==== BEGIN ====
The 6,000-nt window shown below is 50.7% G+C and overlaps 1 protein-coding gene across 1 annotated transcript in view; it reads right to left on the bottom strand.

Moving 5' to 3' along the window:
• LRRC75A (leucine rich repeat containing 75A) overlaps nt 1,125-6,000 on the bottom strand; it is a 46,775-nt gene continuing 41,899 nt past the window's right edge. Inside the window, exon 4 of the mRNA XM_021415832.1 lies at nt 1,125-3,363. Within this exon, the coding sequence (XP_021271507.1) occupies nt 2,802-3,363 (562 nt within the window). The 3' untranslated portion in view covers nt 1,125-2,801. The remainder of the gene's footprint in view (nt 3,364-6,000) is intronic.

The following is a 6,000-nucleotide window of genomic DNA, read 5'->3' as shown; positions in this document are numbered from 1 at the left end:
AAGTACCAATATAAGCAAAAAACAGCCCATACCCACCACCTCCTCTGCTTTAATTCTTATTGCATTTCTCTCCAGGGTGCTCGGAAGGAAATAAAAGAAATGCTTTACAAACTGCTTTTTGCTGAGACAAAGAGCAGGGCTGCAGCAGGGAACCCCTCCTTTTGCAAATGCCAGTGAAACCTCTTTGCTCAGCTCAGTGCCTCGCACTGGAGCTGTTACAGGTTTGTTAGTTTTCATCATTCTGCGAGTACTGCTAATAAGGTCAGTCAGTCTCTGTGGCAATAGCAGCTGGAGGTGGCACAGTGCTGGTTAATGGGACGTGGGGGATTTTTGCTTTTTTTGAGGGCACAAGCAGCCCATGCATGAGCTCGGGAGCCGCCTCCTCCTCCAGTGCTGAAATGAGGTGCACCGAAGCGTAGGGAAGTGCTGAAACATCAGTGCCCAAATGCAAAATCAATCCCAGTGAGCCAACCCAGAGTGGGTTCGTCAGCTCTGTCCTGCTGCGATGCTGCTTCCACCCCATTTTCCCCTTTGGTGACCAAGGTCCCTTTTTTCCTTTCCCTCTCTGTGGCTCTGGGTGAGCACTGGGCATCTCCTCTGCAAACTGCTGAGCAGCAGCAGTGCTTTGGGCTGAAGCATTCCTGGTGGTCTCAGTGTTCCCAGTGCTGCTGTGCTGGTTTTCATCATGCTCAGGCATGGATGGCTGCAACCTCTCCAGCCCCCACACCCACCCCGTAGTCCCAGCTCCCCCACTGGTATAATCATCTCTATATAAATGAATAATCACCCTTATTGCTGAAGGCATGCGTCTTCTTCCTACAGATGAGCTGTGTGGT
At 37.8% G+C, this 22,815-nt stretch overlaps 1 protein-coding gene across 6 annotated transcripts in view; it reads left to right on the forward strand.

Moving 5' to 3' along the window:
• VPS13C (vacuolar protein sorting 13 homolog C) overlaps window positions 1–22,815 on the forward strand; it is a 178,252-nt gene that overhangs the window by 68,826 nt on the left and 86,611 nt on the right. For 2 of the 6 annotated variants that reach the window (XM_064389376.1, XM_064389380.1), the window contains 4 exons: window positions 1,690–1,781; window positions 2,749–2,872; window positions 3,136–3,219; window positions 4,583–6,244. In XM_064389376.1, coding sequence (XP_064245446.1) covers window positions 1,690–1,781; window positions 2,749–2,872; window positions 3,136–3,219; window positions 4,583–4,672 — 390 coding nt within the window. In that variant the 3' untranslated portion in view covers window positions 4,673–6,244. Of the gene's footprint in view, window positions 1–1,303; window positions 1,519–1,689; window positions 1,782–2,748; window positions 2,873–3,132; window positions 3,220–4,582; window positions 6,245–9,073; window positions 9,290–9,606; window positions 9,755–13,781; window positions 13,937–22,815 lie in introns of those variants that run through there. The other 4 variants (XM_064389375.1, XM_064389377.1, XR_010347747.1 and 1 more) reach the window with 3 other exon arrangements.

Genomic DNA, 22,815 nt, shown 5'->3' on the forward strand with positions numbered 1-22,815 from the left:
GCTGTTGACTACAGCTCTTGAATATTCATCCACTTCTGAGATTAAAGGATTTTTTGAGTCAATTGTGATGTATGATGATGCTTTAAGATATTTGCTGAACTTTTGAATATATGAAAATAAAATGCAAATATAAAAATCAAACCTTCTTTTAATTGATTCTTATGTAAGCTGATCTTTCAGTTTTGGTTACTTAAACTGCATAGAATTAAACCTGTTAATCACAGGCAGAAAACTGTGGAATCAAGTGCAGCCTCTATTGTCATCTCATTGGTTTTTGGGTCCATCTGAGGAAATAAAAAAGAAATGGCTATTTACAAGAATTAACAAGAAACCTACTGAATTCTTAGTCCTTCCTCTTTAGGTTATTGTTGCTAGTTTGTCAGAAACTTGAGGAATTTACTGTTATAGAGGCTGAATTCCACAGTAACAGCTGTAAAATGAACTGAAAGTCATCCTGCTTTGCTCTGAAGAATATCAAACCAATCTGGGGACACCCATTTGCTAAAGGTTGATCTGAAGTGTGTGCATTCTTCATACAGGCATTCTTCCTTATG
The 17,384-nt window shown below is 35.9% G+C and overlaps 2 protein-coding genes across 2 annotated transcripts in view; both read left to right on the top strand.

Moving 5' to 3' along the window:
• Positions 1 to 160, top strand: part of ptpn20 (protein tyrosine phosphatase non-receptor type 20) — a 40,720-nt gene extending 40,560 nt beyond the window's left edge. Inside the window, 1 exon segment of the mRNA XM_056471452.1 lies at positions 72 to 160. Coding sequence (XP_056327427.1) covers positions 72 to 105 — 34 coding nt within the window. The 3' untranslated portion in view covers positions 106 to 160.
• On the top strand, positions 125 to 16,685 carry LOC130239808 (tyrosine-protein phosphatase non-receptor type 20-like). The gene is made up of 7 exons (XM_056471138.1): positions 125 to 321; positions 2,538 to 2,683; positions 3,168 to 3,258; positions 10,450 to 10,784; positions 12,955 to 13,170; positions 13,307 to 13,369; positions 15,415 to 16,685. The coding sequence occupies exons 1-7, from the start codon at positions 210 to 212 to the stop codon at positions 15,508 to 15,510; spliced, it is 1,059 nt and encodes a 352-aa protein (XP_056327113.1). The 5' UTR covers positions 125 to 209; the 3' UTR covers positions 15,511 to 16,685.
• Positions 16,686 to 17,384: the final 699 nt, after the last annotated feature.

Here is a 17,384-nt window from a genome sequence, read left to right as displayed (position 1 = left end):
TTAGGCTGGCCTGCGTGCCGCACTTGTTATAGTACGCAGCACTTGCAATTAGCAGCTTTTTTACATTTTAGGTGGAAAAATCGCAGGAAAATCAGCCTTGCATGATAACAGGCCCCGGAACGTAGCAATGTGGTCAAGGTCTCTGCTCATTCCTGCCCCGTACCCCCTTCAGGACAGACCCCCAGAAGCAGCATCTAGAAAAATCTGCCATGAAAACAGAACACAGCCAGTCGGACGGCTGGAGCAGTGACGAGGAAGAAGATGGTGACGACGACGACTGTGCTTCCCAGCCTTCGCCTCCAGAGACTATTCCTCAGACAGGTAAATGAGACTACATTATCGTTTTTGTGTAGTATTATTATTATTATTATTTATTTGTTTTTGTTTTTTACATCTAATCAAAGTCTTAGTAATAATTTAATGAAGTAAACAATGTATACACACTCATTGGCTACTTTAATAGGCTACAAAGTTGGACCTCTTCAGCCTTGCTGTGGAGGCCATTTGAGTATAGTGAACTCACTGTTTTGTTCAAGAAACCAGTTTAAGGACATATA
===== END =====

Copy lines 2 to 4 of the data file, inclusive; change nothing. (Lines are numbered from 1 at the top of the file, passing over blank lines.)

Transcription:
Moving 5' to 3' along the window:
• LRRC75A (leucine rich repeat containing 75A) overlaps nt 1,125-6,000 on the bottom strand; it is a 46,775-nt gene continuing 41,899 nt past the window's right edge. Inside the window, exon 4 of the mRNA XM_021415832.1 lies at nt 1,125-3,363. Within this exon, the coding sequence (XP_021271507.1) occupies nt 2,802-3,363 (562 nt within the window). The 3' untranslated portion in view covers nt 1,125-2,801. The remainder of the gene's footprint in view (nt 3,364-6,000) is intronic.

The following is a 6,000-nucleotide window of genomic DNA, read 5'->3' as shown; positions in this document are numbered from 1 at the left end: